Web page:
Q: Should I continue to have physical contact with my significant other who does not live with me?
A: You technically can, but you shouldn’t.
Victoria County’s new “Stay Safe, Reopen Responsibly” orders do not prohibit you from seeing your significant other who lives in a separate home, but you should take recommendations from leaders and experts into account when making that decision, as well as you and your partner’s health and self-isolating conditions.
“While the new orders get rid of the prohibition of having members outside of your household over, it still is strongly recommended that you stay home and avoid contact with those outside of your home unless obtaining or providing an essential service,” said Ashley Strevel, communications director for the City of Victoria.
That advice applies to anyone who does not live in your household, including significant others, she said.
Social distancing is hard, especially when it comes to not being able to see your significant other in-person. Some couples have decided to co-quarantine, but there are other ways to stay connected if you have not.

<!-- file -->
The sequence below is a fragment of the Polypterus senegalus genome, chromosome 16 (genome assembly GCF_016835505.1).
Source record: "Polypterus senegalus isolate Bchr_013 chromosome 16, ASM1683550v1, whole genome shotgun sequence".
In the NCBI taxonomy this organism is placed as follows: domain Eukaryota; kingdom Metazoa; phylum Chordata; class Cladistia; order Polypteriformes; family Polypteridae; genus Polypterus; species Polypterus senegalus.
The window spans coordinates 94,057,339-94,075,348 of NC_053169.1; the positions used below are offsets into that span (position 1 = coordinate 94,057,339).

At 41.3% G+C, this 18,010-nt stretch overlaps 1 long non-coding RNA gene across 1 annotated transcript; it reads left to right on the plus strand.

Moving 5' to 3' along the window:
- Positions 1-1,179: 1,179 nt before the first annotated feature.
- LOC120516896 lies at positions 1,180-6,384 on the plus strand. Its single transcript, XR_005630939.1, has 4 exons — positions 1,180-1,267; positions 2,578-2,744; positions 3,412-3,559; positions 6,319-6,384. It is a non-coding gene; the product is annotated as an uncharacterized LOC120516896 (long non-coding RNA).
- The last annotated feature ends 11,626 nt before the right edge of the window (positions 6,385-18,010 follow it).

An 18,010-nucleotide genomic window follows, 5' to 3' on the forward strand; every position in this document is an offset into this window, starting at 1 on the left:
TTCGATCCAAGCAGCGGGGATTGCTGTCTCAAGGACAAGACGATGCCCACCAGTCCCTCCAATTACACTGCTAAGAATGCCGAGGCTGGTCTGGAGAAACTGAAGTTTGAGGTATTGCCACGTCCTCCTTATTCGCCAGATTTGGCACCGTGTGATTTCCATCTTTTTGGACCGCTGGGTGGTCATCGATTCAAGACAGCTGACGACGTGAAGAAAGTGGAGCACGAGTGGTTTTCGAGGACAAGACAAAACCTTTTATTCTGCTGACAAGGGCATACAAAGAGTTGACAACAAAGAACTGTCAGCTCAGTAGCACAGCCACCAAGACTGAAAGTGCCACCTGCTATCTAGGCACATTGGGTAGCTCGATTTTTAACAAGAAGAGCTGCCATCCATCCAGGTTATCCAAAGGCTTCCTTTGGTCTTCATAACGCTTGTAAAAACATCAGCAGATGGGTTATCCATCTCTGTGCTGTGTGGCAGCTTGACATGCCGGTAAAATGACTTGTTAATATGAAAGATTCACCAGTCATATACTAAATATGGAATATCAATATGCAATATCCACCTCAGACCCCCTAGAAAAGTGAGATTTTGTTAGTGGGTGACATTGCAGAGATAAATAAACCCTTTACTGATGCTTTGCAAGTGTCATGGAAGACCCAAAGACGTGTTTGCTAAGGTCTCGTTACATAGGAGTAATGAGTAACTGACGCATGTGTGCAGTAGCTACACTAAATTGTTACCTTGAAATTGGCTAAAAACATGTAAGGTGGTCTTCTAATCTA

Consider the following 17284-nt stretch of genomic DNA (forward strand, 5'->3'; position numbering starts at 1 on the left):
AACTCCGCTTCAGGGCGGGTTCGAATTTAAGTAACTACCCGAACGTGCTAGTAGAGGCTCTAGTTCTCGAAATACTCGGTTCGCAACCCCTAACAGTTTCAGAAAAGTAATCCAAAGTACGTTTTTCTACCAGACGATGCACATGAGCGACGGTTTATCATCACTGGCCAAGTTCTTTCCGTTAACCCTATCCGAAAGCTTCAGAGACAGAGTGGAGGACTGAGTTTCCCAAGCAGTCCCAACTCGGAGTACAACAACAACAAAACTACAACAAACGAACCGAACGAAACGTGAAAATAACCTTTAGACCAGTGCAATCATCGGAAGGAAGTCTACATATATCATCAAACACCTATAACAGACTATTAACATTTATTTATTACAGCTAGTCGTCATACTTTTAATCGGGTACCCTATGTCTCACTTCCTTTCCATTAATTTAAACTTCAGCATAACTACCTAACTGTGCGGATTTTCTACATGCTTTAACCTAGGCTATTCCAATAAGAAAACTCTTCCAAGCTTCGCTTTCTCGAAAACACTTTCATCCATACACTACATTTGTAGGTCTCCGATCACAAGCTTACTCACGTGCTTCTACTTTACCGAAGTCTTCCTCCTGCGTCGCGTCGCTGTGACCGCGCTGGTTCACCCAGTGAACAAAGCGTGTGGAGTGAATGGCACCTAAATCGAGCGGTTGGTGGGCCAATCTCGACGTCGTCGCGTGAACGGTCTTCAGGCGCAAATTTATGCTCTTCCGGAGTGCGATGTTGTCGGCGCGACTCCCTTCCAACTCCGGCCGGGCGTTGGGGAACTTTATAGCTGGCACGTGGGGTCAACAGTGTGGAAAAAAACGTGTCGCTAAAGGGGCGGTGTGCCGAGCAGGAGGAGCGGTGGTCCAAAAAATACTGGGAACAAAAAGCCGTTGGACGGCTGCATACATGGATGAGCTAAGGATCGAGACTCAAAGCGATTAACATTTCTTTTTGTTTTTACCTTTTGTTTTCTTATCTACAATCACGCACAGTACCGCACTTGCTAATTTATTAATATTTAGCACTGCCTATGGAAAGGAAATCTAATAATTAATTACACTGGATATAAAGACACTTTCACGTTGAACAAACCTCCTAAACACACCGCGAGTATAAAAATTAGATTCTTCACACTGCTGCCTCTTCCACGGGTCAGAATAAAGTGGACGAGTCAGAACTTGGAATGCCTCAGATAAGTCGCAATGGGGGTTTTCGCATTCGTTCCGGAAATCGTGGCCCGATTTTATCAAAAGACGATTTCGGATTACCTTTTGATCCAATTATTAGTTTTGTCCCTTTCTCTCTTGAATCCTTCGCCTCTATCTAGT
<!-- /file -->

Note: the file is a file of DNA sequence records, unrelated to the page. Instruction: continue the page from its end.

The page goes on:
Julianne Holt-Lunstad, a professor of psychology and neuroscience at Brigham Young University who focuses on the long term health effects of social connection, shared a few different ways to combat loneliness during a recent SciLine media briefing.
Holt-Lunstad suggested using phone calls, texts or video connection as a healthy coping mechanism for loneliness during the COVID-19 pandemic, as well as establishing a routine, staying active and finding ways to creatively express yourself.
Unhealthier types of coping might include excessive sleep, excessive alcohol or substance use, overeating, she said, which everyone can look for in their significant other, friends or family to identify loved ones who are struggling and may need help during these difficult times.